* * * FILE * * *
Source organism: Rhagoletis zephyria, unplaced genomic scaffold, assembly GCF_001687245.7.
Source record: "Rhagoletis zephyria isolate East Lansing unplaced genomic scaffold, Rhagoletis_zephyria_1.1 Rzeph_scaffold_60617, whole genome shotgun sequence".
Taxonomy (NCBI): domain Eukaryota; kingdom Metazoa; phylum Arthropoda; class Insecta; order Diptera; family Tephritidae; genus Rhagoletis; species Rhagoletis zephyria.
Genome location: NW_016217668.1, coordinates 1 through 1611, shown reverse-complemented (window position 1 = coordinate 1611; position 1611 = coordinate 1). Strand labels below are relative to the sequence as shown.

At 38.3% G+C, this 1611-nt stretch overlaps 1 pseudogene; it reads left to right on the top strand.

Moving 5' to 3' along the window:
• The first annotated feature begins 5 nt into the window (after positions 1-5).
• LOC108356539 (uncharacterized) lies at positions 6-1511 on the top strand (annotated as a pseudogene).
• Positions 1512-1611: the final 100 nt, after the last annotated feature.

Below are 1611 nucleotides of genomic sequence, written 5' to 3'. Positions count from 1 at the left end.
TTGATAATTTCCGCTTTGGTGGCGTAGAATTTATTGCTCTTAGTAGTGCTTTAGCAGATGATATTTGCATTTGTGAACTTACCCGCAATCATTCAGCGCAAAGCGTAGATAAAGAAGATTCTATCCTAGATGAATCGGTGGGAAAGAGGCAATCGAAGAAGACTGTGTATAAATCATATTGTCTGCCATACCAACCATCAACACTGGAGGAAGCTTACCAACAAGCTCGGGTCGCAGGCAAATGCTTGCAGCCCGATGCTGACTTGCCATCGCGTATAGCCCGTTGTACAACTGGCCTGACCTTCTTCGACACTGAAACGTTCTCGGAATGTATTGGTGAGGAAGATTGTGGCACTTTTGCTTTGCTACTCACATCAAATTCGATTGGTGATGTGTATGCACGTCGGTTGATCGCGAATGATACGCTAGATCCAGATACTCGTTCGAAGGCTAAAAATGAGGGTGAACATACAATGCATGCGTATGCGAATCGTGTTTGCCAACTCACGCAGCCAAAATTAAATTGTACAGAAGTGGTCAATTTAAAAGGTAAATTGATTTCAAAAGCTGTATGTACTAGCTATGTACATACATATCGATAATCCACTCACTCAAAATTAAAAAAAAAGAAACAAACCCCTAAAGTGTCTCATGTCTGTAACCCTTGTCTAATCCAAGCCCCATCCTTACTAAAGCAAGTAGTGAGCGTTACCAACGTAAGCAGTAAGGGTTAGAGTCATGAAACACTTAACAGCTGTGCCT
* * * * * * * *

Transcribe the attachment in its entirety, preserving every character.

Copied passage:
Source organism: Rhagoletis zephyria, unplaced genomic scaffold, assembly GCF_001687245.7.
Source record: "Rhagoletis zephyria isolate East Lansing unplaced genomic scaffold, Rhagoletis_zephyria_1.1 Rzeph_scaffold_60617, whole genome shotgun sequence".
Taxonomy (NCBI): domain Eukaryota; kingdom Metazoa; phylum Arthropoda; class Insecta; order Diptera; family Tephritidae; genus Rhagoletis; species Rhagoletis zephyria.
Genome location: NW_016217668.1, coordinates 1 through 1611, shown reverse-complemented (window position 1 = coordinate 1611; position 1611 = coordinate 1). Strand labels below are relative to the sequence as shown.

At 38.3% G+C, this 1611-nt stretch overlaps 1 pseudogene; it reads left to right on the top strand.

Moving 5' to 3' along the window:
• The first annotated feature begins 5 nt into the window (after positions 1-5).
• LOC108356539 (uncharacterized) lies at positions 6-1511 on the top strand (annotated as a pseudogene).
• Positions 1512-1611: the final 100 nt, after the last annotated feature.

Below are 1611 nucleotides of genomic sequence, written 5' to 3'. Positions count from 1 at the left end.
TTGATAATTTCCGCTTTGGTGGCGTAGAATTTATTGCTCTTAGTAGTGCTTTAGCAGATGATATTTGCATTTGTGAACTTACCCGCAATCATTCAGCGCAAAGCGTAGATAAAGAAGATTCTATCCTAGATGAATCGGTGGGAAAGAGGCAATCGAAGAAGACTGTGTATAAATCATATTGTCTGCCATACCAACCATCAACACTGGAGGAAGCTTACCAACAAGCTCGGGTCGCAGGCAAATGCTTGCAGCCCGATGCTGACTTGCCATCGCGTATAGCCCGTTGTACAACTGGCCTGACCTTCTTCGACACTGAAACGTTCTCGGAATGTATTGGTGAGGAAGATTGTGGCACTTTTGCTTTGCTACTCACATCAAATTCGATTGGTGATGTGTATGCACGTCGGTTGATCGCGAATGATACGCTAGATCCAGATACTCGTTCGAAGGCTAAAAATGAGGGTGAACATACAATGCATGCGTATGCGAATCGTGTTTGCCAACTCACGCAGCCAAAATTAAATTGTACAGAAGTGGTCAATTTAAAAGGTAAATTGATTTCAAAAGCTGTATGTACTAGCTATGTACATACATATCGATAATCCACTCACTCAAAATTAAAAAAAAAGAAACAAACCCCTAAAGTGTCTCATGTCTGTAACCCTTGTCTAATCCAAGCCCCATCCTTACTAAAGCAAGTAGTGAGCGTTACCAACGTAAGCAGTAAGGGTTAGAGTCATGAAACACTTAACAGCTGTGCCT